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Julie, I have been traveling for the past two weeks, so I couldn't make changes immediately, but I was thinking about them. I think I want "loving" to precede "she left," because the loving is the reason she leaves, not simply a description of her as she leaves. I have tried some rewording in that line and the following one, and I would appreciate hearing from readers about whether the changes are improvements or not.

Susan
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Old 08-26-2018, 01:24 AM
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Martin Rocek Martin Rocek is offline
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Susan,
I like this a great deal, but have a few questions. Why in S2L3 do you have
"loving, she left and faced adversity,"
when
"loving, she left to face adversity,"
seems closer to the original and makes more sense?
The next line seems a bit padded--how about something like
"and like a young year, struggle through the earth"
(assuming you accept my previous suggestion).
Again, that seems closer to the original--and actually closer to what you had originally.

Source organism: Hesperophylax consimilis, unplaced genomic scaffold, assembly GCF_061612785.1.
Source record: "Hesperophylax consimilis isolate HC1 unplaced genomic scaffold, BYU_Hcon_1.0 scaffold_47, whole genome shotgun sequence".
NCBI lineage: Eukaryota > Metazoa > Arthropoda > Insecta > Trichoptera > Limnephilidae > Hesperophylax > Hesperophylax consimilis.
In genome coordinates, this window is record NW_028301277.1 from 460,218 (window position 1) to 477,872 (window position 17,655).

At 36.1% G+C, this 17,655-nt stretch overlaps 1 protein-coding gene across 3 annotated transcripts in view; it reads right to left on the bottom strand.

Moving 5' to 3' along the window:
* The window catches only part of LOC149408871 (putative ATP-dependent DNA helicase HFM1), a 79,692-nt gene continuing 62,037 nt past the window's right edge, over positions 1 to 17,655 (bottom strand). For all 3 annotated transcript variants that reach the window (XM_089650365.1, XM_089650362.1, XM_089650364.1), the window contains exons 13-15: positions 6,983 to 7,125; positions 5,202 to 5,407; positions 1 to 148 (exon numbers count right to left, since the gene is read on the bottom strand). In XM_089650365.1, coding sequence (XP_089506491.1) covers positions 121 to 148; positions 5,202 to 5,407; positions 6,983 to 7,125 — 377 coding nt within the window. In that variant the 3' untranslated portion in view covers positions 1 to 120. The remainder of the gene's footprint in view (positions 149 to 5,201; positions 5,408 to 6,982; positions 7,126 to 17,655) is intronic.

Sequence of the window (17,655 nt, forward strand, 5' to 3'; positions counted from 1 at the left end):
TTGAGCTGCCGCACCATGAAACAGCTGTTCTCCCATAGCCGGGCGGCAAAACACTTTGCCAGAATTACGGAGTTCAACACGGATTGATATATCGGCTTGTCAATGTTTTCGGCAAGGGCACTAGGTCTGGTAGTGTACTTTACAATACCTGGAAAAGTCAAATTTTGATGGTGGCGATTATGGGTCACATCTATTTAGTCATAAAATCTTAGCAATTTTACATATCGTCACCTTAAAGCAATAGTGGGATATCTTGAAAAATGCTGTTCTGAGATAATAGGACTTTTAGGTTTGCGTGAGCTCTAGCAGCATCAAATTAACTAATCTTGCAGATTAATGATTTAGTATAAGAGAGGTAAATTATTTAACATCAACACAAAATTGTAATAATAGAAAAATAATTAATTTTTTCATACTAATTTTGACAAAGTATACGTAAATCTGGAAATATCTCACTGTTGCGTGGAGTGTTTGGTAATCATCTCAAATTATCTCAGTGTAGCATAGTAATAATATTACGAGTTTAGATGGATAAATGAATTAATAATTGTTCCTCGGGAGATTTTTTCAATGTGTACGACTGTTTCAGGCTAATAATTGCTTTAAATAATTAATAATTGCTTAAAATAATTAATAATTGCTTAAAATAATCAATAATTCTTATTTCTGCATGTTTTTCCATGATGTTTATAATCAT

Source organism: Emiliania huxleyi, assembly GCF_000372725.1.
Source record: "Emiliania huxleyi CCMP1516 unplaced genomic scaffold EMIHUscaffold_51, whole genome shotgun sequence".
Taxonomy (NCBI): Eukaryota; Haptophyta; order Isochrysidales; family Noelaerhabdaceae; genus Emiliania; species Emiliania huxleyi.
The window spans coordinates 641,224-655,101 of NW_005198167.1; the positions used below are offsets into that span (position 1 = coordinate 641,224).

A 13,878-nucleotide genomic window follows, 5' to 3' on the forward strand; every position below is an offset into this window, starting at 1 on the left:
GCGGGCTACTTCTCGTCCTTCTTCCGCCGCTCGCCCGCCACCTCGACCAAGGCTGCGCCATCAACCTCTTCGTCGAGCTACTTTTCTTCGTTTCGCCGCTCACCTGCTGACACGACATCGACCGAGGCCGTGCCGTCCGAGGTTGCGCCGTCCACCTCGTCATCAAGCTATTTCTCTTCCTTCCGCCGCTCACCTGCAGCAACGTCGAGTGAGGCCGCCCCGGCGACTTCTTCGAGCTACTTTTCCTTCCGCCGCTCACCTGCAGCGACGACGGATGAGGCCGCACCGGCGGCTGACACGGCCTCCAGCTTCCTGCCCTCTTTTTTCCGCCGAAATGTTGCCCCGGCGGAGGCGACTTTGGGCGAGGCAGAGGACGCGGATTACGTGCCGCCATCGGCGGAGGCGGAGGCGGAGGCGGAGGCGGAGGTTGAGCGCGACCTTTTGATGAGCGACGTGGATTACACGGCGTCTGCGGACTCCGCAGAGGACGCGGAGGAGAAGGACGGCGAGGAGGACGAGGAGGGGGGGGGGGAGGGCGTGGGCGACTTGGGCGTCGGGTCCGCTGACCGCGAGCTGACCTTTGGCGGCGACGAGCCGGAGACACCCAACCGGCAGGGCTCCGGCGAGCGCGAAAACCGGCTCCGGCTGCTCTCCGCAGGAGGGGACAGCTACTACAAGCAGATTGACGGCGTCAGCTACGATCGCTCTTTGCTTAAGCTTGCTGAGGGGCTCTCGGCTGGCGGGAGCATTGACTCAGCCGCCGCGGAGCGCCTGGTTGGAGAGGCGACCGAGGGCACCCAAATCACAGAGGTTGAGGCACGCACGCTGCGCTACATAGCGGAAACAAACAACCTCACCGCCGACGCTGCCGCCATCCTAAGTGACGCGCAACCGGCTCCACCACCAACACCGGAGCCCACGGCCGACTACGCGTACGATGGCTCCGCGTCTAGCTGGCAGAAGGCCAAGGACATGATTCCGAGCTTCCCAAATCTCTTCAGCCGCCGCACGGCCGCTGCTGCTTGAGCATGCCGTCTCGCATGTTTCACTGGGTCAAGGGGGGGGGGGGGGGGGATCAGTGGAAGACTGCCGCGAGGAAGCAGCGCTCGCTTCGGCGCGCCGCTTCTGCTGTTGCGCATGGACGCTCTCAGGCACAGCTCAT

For the last line I would suggest:
"seeking death. God, as yet, she hardly knew."
Changing the tense makes the sentence flow much more smoothly IMO.
I know that the "and" is in the original, but I think dropping it just makes a stronger poem.

I hope that these comments are some use.

Martin
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Old 08-26-2018, 12:29 PM
Susan McLean Susan McLean is offline
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Martin, I made some changes to S2L3-4 in response to your suggestions. I have expanded the idea of "struggling" into two parts, facing adversity and traveling across the earth. Though they are both happening simultaneously, I though the latter part helped to introduce the image of the progress of the young year.

I was not fond of the meter, though, in your proposed change to S4L3, so I left it as it was, even though "seeking" does seem preferable to "sought."

Susan
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Old 08-26-2018, 12:40 PM
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Martin Rocek Martin Rocek is offline
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Hi Susan,
Another option for the last line:
"to seek death. God, as yet, she hardly knew."
Is that OK metrically--is "seek" a strong enough stress that "death" can be weakened?

Martin